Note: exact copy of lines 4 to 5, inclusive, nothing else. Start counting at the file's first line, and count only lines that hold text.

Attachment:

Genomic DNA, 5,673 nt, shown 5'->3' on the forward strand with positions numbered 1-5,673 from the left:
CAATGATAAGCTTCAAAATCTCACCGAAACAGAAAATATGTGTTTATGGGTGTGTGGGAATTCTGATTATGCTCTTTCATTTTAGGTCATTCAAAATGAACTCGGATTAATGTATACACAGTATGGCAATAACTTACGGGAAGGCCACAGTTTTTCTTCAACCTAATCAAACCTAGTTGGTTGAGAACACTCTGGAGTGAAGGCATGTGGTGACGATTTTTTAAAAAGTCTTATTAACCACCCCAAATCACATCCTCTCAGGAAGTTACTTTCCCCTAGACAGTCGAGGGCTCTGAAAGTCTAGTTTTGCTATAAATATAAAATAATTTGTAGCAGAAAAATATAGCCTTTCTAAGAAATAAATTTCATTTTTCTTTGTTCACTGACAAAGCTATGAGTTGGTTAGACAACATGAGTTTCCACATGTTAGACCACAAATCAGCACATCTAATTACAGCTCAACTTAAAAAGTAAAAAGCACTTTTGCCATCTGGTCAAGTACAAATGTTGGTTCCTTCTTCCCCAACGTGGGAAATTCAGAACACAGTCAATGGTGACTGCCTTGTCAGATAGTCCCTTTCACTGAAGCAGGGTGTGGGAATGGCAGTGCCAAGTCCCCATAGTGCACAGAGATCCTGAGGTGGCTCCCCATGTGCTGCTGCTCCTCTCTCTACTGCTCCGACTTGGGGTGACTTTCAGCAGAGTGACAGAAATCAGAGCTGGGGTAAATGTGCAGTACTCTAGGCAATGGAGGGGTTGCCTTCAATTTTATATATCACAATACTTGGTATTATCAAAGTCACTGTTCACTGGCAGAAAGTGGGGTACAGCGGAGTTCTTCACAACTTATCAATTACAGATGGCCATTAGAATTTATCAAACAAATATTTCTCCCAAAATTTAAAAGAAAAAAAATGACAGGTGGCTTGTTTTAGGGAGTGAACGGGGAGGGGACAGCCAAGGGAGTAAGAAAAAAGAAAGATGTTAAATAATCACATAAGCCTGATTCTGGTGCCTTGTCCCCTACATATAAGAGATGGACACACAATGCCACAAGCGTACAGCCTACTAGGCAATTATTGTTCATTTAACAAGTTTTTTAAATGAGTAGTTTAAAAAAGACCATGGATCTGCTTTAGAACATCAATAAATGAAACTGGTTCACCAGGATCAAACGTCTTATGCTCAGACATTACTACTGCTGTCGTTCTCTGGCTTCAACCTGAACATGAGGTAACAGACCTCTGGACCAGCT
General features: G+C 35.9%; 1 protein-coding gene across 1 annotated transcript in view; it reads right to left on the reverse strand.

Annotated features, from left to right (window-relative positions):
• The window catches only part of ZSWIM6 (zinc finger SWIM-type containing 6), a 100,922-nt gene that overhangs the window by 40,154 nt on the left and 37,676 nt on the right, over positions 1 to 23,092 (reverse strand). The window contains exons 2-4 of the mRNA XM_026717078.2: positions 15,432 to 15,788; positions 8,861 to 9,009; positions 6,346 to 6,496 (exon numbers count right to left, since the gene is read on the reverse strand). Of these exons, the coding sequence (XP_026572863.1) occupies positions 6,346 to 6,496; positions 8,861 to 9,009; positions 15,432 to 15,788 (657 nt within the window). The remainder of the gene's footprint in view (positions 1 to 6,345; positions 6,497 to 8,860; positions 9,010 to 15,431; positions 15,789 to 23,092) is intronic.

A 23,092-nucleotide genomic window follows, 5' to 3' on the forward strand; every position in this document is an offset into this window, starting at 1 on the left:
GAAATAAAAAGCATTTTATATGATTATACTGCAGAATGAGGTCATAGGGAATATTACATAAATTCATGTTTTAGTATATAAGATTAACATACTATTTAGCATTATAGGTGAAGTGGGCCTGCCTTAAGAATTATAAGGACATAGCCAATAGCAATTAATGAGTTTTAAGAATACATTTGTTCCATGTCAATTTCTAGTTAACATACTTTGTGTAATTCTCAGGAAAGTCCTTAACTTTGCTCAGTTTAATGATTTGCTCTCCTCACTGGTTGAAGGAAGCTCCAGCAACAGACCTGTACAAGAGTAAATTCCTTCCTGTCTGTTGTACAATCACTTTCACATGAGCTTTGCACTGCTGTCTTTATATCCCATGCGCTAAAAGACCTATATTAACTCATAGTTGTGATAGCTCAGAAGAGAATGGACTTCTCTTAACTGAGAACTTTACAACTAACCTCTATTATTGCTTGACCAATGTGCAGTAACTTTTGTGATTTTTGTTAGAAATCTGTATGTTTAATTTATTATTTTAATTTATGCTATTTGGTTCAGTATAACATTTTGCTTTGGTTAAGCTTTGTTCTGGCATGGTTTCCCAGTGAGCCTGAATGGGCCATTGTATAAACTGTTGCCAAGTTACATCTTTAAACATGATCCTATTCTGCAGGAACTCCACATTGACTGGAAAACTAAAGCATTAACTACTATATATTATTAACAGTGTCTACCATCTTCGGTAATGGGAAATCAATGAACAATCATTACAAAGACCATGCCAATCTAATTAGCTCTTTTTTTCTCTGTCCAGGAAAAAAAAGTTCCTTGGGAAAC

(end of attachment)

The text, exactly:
Annotated features, from left to right (window-relative positions):
• The window catches only part of ZSWIM6 (zinc finger SWIM-type containing 6), a 100,922-nt gene that overhangs the window by 40,154 nt on the left and 37,676 nt on the right, over positions 1 to 23,092 (reverse strand). The window contains exons 2-4 of the mRNA XM_026717078.2: positions 15,432 to 15,788; positions 8,861 to 9,009; positions 6,346 to 6,496 (exon numbers count right to left, since the gene is read on the reverse strand). Of these exons, the coding sequence (XP_026572863.1) occupies positions 6,346 to 6,496; positions 8,861 to 9,009; positions 15,432 to 15,788 (657 nt within the window). The remainder of the gene's footprint in view (positions 1 to 6,345; positions 6,497 to 8,860; positions 9,010 to 15,431; positions 15,789 to 23,092) is intronic.